A few however have been sanctimonious, patronizing, over qualified, arrogant, management speaking, theory based, budget focused, career enhancing, robots.

Parent carers are their kryptonite. Because no matter how many training courses they attend or give, the fatal weakness for any superhero, is that a paper qualification doesn’t mean shit.  The shop floor is the only training that counts. The hours and hours and hours that you accrue as a care worker or a parent carer is all that matters.  For a parent carer this expertise multiplies exponentially.

Some parent carers are awful. But most in my experience and this extends to sibling carers and those caring for their parents, are wrought from love. Point me to the training course that qualifies anyone for that and I’ll accept that we are then equally capable, of deciding what’s best for my child.

Anyway the tea visit was fine. I had to relieve Emily of our landline phone which she’d decided to take with her, by pointing out that when she phones I won’t be able to talk to her if she takes it, but that aside it was just so bloody good to see her.

Emily looked at me once I stopped hugging her and said “Mummy has wet eyes” and I did. “They’re happy tears Emily” I said. And they were.

The net result of the meeting was that we have a sort of idea what’s happening next. The man from the Council had to endure Phil and my pent up frustration at the behaviour of his department for the last 3 weeks.  I walked out of the meeting 3 times and cried twice. But again it’s been a really tough time.

There were some unbelievably odd suggestions, like moving Emily to another residential placement, which given that we’ve spent 6 months focusing on single occupancy community living, made no sense at all.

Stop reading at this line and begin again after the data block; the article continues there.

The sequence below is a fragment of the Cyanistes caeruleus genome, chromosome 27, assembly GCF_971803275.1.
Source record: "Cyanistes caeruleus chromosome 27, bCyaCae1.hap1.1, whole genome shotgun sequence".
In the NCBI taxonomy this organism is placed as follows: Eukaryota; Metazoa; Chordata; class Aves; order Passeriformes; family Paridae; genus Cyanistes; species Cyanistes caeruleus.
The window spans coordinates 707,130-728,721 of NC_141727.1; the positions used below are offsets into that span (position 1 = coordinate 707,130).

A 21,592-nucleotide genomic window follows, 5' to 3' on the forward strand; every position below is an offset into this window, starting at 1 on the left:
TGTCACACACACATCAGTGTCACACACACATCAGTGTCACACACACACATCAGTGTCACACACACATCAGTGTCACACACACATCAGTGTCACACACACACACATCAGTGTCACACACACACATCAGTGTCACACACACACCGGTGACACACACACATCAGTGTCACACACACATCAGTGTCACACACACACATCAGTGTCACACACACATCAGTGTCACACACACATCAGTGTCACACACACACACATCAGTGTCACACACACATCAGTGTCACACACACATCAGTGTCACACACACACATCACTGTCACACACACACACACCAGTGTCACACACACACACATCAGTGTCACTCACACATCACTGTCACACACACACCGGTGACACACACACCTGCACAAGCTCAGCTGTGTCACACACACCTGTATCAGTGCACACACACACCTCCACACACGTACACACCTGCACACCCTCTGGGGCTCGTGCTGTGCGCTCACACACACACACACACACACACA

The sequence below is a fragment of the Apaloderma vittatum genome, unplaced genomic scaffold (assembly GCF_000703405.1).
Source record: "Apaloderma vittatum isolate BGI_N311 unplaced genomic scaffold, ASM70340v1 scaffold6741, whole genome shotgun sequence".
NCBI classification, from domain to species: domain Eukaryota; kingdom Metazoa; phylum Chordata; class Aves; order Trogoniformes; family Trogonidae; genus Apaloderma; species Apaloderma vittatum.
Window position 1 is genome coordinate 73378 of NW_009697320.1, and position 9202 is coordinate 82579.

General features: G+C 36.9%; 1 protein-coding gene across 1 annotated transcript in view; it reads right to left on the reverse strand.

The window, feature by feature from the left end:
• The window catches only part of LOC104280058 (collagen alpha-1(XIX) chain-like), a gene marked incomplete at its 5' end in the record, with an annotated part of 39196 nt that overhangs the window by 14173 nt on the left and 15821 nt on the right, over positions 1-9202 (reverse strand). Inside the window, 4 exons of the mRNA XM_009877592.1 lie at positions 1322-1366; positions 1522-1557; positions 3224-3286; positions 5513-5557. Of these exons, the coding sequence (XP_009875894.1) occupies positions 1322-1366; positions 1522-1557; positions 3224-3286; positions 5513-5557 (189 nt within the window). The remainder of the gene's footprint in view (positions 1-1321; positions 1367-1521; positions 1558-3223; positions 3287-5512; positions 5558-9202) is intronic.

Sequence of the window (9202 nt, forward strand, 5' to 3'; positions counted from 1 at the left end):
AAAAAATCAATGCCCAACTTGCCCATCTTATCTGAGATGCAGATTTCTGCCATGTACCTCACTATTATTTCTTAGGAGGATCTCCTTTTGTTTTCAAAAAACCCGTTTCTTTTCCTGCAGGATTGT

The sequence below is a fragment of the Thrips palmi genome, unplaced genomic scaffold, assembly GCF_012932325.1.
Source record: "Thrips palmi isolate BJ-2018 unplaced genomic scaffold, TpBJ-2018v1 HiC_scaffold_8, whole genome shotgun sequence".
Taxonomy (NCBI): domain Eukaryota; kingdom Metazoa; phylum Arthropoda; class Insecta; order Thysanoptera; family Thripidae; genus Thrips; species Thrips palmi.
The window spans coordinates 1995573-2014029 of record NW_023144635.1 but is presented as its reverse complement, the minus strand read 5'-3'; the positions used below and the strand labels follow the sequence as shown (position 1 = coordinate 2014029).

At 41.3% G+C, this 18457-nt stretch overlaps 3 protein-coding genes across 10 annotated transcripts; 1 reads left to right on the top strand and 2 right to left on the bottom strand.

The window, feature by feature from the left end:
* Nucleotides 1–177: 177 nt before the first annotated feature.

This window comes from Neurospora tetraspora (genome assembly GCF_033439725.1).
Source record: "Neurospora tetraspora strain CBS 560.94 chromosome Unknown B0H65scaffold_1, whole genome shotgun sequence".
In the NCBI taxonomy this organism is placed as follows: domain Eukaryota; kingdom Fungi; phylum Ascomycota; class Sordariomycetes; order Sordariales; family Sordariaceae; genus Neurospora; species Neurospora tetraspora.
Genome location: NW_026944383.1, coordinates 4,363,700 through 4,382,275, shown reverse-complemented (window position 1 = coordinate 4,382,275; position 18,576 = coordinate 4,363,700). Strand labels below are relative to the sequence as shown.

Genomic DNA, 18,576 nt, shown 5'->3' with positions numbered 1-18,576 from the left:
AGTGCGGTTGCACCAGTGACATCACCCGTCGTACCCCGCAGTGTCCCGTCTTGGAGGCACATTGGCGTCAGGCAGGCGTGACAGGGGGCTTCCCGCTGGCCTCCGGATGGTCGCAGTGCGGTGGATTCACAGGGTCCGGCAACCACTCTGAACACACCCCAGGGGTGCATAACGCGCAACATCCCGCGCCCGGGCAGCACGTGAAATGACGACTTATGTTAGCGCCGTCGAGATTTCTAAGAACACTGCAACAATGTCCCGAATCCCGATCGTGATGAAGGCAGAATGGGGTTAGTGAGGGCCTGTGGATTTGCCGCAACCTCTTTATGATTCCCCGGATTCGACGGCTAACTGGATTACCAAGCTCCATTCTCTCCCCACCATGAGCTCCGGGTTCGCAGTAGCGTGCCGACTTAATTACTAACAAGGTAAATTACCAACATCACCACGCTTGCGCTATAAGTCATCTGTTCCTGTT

It’s apparently a contingency plan. Oh ok then.

If Shropshire Council would just sign the lease on the bungalow it’s sorted, without the need for a contingency plan but apparently that’s not a possibility. He couldn’t say why but he would find out and let us know by the end of the day. He hasn’t. But I’m not surprised.

Then we moved onto the “terrible awful”. I ended up sobbing and begging again because I really can’t begin to explain what the idea of sending your child to a psychiatric hospital because “it’s not our responsibility to house Emily” does to a parent of a learning disabled child.

But Phil probably summed it up best when he said “If you try and do that to Emily, I’m phoning the police”

He’s right. To us the idea of someone doing that to our girl seems criminal. They had their court of protection meeting before we got there and apparently it’s for the deprivation of liberty that her locked front door will create. But as I said at the start and to them all in the meeting “Do you think we trust any of you anymore?”

Shropshire Council won’t sign the lease. The CCG can’t sign the lease and the care provider really shouldn’t sign the lease. I’m sure we’ll be getting a phone call in the next couple of days explaining why their solicitors feel exactly that way and so we’ll be back to square one. Every time we offer to do it no one answers us.


So trust is gone and hope is hanging by a thread and still we wait.

1 comment: